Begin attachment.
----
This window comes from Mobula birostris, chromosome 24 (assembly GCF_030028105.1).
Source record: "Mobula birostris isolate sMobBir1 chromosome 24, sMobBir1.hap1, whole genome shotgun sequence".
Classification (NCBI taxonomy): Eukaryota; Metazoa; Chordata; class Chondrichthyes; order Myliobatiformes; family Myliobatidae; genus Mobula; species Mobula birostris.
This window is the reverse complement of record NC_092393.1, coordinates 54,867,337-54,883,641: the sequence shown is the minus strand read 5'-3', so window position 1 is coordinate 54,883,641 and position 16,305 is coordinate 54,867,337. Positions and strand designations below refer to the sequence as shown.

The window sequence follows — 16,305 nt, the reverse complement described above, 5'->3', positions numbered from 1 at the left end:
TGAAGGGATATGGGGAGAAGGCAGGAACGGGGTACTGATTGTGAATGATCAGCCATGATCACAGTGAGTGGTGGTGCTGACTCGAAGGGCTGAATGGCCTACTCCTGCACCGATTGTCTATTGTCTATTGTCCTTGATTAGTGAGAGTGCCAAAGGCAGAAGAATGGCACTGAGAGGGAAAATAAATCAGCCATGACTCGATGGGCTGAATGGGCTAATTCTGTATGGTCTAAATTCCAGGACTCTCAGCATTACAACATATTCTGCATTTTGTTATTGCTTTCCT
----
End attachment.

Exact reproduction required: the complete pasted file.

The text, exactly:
This window comes from Mobula birostris, chromosome 24 (assembly GCF_030028105.1).
Source record: "Mobula birostris isolate sMobBir1 chromosome 24, sMobBir1.hap1, whole genome shotgun sequence".
Classification (NCBI taxonomy): Eukaryota; Metazoa; Chordata; class Chondrichthyes; order Myliobatiformes; family Myliobatidae; genus Mobula; species Mobula birostris.
This window is the reverse complement of record NC_092393.1, coordinates 54,867,337-54,883,641: the sequence shown is the minus strand read 5'-3', so window position 1 is coordinate 54,883,641 and position 16,305 is coordinate 54,867,337. Positions and strand designations below refer to the sequence as shown.

The window sequence follows — 16,305 nt, the reverse complement described above, 5'->3', positions numbered from 1 at the left end:
TGAAGGGATATGGGGAGAAGGCAGGAACGGGGTACTGATTGTGAATGATCAGCCATGATCACAGTGAGTGGTGGTGCTGACTCGAAGGGCTGAATGGCCTACTCCTGCACCGATTGTCTATTGTCTATTGTCCTTGATTAGTGAGAGTGCCAAAGGCAGAAGAATGGCACTGAGAGGGAAAATAAATCAGCCATGACTCGATGGGCTGAATGGGCTAATTCTGTATGGTCTAAATTCCAGGACTCTCAGCATTACAACATATTCTGCATTTTGTTATTGCTTTCCT